1.   Regular Meetings: Your team should be meeting regularly. These meetings should occur regardless of how many reports your institution or district receives on any given week, month, semester, or year. Create standing meetings on the calendar that are not moved or cancelled unless there is an emergency or significant conflict. The purpose of such meetings should include a review of the open cases, discussion of the next steps in each case and who is responsible for each step, table top exercises/case studies, questions regarding policy and process, and time to simply get to know and trust each other. Hint: Order food for your team, they will be excited to attend!

 

2.  Setting Expectations: Set and manage expectations for the parties and witnesses by clearly explaining the process. Flowcharts and visual aids can be extremely beneficial and will simplify the process into manageable segments. Consistent referral to the flowcharts and visual aids as the case transitions from one phase to the next will be exceptionally helpful for the parties.

 

3.  Identify a Point Person: Make sure each party has a “point person” to direct their questions and/or concerns. The parties may become confused about who they should contact for questions about supportive measures, investigations, hearings, violations of no contact directives, etc. If you can identify one staff member who will field questions and concerns and answer questions/connect the party with the proper team member, you will be able to limit confusion and create stability for the parties. This will prove vital when they are struggling through a complicated process.

 

Obviously, we will all get better at navigating the new regulations and new policies with time. But for now, practice is critical. Practice with your team. Talk it out. If it feels awkward for you, the parties will notice, and it will feel even more awkward for them. The only way to gain experience is to put in the work. By putting in the work and collaborating as a team, you can create smooth transitions to generate a process that is more manageable for everyone involved.

Putting Policy Into Practice Series: Blog Post 3

 

Language Has a Significant Impact When Dismissing a Formal Complaint

 

September 2, 2020

 

The Title IX Regulations are prescriptive regarding the situations in which a Formal Complaint MUST or MAY be dismissed. Sections 106.45(3)(i) and (ii) specifically define the provisions of such dismissals in the following manner:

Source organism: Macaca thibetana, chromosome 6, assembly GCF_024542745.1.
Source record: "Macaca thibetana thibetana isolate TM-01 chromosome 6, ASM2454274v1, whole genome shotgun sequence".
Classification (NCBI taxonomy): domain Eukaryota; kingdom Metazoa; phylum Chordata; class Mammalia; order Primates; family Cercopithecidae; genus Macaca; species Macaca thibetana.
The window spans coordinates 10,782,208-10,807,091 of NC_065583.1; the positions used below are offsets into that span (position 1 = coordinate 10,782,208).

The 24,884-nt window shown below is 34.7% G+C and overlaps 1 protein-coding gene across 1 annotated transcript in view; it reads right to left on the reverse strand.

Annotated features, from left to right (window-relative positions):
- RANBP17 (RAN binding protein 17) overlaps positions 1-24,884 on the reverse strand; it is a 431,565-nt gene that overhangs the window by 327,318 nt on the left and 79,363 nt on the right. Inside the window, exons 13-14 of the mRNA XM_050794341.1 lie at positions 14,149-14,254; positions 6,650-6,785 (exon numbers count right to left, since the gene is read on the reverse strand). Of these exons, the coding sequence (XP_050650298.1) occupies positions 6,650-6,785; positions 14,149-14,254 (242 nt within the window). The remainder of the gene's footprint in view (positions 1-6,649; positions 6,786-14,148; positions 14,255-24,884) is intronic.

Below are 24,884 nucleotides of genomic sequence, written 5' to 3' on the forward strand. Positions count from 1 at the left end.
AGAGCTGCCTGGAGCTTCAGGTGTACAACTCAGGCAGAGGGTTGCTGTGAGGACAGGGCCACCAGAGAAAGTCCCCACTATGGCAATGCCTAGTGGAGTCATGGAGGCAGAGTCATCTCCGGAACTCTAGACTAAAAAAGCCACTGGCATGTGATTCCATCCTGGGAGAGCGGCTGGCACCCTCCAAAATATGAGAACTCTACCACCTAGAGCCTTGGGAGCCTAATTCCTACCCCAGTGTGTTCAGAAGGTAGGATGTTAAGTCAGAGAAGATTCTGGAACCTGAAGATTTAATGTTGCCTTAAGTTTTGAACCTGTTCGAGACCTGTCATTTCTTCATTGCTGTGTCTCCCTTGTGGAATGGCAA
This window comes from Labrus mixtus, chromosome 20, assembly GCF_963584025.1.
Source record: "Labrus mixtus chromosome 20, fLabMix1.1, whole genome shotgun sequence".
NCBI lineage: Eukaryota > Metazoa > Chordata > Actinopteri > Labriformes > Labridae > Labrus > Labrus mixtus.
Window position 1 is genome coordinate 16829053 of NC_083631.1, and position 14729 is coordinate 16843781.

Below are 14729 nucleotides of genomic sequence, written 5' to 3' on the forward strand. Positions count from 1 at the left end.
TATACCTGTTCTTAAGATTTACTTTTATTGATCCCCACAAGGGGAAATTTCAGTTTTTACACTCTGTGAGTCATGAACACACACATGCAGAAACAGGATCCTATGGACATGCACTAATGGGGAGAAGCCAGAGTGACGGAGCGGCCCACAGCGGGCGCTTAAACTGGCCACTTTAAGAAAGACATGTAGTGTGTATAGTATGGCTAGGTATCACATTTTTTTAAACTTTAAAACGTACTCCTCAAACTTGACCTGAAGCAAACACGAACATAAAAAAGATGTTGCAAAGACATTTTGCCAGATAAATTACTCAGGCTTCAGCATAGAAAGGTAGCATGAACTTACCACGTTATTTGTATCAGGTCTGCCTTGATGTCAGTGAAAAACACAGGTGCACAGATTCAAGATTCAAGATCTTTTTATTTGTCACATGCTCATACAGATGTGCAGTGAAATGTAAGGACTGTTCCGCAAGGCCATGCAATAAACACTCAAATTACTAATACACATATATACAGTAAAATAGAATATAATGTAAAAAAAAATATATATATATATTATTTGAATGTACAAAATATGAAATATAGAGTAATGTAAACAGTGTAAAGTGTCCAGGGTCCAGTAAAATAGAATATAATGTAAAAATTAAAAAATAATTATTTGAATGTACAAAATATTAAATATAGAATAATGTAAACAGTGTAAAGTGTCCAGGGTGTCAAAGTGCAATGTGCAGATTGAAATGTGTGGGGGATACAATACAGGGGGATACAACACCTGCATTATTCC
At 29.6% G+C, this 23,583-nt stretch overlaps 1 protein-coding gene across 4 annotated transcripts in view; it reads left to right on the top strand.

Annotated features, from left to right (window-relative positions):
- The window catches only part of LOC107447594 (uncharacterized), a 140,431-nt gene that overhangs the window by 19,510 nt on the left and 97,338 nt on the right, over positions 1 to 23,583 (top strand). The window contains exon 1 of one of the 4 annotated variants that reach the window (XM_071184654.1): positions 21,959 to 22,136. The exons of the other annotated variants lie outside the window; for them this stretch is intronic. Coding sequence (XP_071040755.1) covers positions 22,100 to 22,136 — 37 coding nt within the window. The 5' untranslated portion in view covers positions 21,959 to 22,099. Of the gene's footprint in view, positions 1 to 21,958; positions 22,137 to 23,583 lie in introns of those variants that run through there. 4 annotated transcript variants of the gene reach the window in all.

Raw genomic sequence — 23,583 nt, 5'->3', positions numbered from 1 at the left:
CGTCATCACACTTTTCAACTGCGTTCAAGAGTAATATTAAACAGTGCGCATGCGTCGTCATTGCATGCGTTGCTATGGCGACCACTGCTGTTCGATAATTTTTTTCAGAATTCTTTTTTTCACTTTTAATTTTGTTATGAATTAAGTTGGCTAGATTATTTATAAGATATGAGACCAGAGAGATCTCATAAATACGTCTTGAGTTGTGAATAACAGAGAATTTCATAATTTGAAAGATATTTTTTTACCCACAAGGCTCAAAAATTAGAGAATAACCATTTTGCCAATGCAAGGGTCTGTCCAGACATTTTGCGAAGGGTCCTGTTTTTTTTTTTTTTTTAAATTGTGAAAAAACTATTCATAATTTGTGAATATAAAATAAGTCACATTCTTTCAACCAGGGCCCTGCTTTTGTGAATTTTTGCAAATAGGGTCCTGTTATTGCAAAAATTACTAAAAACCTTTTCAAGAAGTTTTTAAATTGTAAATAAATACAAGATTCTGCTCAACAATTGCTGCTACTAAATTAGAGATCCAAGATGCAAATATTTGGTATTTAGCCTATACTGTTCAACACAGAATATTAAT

Mandatory dismissal of a Formal Complaint or allegations within the Formal Complaint MUST occur if:

1) the conduct alleged in the Formal Complaint would not constitute sexual harassment as defined in § 106.30 even if proved;

2) the conduct did not occur in the recipient’s education program or activity; or

3) the conduct did not occur against a person in the United States.

 

Permissive dismissal of a Formal Complaint or allegations within the Formal Complaint MAY occur if:

1) a Complainant notifies the Title IX Coordinator in writing that the Complainant would like to withdraw the Formal Complaint or any allegations therein;

2) the Respondent is no longer enrolled or employed by the recipient; or

3) specific circumstances prevent the recipient from gathering evidence sufficient to reach a determination as to the Formal Complaint or allegations therein.

 

However, the practical application of such a dismissal is not quite so simple for the parties involved. The term “dismissal” can sound harsh or defeating to Complainants and encouraging or victorious to Respondents. In reality, this term is often a formality in the process and will not result in a complete “dismissal” of the matter. It is clear that in many cases, the dismissal of a Formal Complaint will merely result in a redirect from one policy/process (Title IX) to another (Code of Conduct or Non Title IX Sexual Misconduct).

 

The language used both in person and in writing to explain the transfer from one process to another is vitally important. A little finesse in the communication goes a long way when setting the tone and managing expectations.  For example, leading an email or conversation with the statement, “The Formal Complaint has been dismissed” may cause both parties to stop reading and get excited (Respondent) or infuriated (Complainant).

 

Conversely, beginning the dismissal conversation (and/or email) with a reminder that the institution or district takes matters of reported Sexual Harassment seriously, followed by the name of the individual and office where the matter has been referred BEFORE using the term “dismissal” can set the stage for a better understanding of the process. This little tweak will hopefully provide more trust and awareness from the parties as the matter progresses, while limiting the number of appeals based on the sheer shock of the term “dismissal” without a full understanding of the path forward.

 

In short, we must set the stage for the parties in the Title IX process. This cannot be achieved through flowcharts alone (though I love a good flowchart). We must use clear, direct, kind, and transparent language. For those of us who “speak” Title IX on a daily basis, this often requires having a non-Title IX colleague proof an email or listen to our verbal explanation of the process to ensure that we are using language that makes sense to someone who is unfamiliar with the policy/process.

 

This work is hard and can be exhausting, but the little things matter, especially when communicating about the process.